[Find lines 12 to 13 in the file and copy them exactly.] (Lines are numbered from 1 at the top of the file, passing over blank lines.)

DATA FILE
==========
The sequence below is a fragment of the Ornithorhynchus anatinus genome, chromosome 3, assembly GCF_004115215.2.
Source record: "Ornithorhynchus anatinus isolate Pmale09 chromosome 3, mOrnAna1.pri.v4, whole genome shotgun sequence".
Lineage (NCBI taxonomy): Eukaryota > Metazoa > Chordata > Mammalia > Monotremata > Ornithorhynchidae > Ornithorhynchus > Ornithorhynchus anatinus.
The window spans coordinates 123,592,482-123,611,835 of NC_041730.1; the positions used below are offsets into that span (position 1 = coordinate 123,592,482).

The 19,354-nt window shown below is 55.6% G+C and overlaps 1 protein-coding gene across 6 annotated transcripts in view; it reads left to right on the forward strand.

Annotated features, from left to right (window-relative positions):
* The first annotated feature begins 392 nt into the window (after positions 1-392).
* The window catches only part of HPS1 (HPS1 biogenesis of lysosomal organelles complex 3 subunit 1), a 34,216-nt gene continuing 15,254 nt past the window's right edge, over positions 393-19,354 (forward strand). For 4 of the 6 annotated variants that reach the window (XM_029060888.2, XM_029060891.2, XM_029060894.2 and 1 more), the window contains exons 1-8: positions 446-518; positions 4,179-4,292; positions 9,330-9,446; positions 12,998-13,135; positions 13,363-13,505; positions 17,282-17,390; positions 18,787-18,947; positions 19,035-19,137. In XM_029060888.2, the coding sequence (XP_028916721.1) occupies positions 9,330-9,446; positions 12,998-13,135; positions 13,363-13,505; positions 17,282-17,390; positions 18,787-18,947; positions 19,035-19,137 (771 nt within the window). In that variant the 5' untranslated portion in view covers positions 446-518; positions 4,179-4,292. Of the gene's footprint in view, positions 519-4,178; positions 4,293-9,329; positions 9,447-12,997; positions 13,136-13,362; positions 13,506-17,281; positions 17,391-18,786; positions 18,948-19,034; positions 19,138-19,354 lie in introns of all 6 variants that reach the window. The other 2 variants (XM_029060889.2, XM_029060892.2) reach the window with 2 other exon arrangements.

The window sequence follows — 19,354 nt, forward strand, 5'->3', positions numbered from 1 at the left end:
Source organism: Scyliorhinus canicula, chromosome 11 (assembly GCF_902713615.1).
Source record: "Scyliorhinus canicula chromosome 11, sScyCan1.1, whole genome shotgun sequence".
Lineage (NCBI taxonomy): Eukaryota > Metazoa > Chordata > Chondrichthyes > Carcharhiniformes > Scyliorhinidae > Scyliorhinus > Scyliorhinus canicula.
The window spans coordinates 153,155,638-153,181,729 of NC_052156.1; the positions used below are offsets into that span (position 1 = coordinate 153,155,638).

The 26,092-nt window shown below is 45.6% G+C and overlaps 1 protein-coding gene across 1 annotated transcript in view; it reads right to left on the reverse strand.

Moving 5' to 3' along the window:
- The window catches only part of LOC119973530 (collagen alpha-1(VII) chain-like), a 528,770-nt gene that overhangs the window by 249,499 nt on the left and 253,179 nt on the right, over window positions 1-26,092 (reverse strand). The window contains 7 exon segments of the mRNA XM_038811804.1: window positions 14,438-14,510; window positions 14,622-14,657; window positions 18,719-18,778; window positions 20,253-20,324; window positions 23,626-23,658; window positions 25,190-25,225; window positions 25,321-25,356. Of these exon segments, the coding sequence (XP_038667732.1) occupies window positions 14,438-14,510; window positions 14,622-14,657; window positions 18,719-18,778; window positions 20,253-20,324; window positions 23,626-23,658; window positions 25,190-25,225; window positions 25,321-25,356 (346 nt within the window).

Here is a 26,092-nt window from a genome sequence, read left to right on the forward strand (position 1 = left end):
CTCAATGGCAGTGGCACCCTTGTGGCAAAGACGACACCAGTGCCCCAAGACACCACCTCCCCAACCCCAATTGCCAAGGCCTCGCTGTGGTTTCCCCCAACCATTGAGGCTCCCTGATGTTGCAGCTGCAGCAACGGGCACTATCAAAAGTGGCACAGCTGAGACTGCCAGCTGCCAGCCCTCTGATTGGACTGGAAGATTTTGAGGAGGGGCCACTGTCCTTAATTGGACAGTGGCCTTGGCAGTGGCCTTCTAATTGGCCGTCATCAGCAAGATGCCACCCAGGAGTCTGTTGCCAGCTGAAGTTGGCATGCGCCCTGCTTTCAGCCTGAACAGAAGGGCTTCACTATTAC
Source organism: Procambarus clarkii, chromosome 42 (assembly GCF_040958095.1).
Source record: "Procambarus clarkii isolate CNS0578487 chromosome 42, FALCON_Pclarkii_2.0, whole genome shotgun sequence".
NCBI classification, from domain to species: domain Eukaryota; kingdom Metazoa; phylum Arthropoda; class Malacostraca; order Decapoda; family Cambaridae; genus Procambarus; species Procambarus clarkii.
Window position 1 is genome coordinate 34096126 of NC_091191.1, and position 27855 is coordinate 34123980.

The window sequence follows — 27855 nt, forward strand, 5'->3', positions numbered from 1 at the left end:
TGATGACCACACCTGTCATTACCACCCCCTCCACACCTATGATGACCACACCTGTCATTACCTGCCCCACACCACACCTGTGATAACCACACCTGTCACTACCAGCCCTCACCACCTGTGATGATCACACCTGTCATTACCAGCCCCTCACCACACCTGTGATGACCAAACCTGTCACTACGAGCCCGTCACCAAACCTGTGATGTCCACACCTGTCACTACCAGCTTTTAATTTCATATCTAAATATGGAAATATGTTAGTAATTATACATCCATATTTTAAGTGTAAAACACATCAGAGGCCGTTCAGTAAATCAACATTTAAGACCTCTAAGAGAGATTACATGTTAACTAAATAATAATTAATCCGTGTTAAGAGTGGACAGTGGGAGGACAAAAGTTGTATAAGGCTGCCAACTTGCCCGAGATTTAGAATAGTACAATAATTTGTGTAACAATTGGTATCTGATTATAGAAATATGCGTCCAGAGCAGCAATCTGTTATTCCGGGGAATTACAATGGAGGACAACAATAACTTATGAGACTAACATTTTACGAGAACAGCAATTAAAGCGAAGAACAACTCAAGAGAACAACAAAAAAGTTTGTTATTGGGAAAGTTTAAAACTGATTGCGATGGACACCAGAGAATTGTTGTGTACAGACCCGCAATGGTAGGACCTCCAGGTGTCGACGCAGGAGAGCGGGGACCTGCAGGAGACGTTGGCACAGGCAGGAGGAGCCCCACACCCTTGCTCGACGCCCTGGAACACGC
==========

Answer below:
Lineage (NCBI taxonomy): Eukaryota > Metazoa > Chordata > Chondrichthyes > Carcharhiniformes > Scyliorhinidae > Scyliorhinus > Scyliorhinus canicula.
The window spans coordinates 153,155,638-153,181,729 of NC_052156.1; the positions used below are offsets into that span (position 1 = coordinate 153,155,638).